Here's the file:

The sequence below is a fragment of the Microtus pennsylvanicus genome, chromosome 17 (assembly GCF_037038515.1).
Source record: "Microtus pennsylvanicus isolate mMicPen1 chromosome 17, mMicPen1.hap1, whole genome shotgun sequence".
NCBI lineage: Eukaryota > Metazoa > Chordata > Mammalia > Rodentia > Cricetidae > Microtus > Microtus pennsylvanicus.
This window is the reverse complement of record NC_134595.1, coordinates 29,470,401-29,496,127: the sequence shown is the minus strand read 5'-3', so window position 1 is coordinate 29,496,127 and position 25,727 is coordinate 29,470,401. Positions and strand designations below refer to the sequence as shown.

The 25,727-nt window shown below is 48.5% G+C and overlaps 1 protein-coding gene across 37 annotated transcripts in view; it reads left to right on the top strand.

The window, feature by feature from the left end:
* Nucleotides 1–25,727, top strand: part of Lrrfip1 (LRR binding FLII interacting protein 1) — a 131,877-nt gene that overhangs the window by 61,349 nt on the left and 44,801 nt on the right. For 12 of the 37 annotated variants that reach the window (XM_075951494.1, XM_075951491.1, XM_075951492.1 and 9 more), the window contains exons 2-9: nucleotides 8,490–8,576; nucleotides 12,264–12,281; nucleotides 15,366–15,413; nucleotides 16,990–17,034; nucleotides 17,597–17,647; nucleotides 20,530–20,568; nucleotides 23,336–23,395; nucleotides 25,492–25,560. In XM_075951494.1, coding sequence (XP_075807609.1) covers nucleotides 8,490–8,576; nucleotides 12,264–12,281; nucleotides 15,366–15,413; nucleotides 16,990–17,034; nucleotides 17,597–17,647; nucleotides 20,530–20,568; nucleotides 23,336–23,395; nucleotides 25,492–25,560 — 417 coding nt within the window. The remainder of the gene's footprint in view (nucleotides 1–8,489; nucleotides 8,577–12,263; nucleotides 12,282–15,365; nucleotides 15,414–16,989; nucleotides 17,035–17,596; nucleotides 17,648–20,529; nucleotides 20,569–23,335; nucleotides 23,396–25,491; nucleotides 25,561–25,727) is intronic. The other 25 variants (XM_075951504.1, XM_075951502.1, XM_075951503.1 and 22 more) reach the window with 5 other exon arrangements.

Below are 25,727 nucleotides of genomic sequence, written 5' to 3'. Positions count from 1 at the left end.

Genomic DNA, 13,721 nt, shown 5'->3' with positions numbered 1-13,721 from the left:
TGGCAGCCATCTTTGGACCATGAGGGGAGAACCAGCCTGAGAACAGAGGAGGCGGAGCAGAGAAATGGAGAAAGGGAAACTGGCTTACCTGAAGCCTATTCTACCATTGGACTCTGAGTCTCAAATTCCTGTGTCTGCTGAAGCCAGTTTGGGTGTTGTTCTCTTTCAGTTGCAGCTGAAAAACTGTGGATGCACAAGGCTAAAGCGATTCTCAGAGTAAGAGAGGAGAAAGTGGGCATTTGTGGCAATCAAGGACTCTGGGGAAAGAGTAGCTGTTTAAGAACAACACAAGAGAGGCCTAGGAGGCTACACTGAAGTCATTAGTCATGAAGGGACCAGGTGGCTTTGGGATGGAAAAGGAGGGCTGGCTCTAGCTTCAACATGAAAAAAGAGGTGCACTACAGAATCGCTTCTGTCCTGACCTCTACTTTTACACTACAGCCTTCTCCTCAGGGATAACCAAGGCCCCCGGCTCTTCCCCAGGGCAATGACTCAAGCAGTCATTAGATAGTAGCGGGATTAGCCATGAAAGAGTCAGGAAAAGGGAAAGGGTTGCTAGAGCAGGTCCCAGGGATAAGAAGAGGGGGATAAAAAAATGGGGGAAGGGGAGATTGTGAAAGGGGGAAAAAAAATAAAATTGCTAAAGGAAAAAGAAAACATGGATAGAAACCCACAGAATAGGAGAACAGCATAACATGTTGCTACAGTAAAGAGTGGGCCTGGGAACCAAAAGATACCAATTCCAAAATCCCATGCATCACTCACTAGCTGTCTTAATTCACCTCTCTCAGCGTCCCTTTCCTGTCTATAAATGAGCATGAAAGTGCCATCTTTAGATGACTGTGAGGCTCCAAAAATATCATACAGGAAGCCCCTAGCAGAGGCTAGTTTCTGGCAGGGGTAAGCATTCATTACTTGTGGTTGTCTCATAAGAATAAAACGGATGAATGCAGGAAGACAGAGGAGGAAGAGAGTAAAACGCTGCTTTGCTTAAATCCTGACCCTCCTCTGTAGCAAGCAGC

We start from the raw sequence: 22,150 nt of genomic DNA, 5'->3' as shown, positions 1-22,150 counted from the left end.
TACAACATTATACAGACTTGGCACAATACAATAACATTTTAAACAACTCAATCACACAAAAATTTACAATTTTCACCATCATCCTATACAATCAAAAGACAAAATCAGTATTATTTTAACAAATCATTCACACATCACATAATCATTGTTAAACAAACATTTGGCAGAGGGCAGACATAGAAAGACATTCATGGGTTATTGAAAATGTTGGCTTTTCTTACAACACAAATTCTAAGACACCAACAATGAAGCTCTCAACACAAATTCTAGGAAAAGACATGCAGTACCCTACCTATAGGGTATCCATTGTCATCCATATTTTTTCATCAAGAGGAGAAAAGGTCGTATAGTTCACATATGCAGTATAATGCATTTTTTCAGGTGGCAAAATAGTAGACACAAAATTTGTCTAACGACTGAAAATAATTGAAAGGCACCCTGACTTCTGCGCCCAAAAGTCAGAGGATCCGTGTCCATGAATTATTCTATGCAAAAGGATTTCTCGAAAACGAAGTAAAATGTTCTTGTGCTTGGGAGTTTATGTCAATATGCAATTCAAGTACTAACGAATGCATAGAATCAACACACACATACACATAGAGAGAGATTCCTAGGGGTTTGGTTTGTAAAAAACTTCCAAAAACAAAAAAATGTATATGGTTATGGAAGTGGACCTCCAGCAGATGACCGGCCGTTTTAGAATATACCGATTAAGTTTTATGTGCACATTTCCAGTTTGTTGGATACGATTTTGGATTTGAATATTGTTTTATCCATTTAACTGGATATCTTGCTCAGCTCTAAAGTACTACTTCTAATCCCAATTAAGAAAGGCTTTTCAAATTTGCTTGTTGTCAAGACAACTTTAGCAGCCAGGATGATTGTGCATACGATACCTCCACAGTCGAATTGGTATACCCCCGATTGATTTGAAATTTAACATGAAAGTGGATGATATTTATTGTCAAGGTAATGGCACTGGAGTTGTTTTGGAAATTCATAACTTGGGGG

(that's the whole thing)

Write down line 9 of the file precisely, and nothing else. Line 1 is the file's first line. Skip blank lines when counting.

Genomic DNA, 13,721 nt, shown 5'->3' with positions numbered 1-13,721 from the left: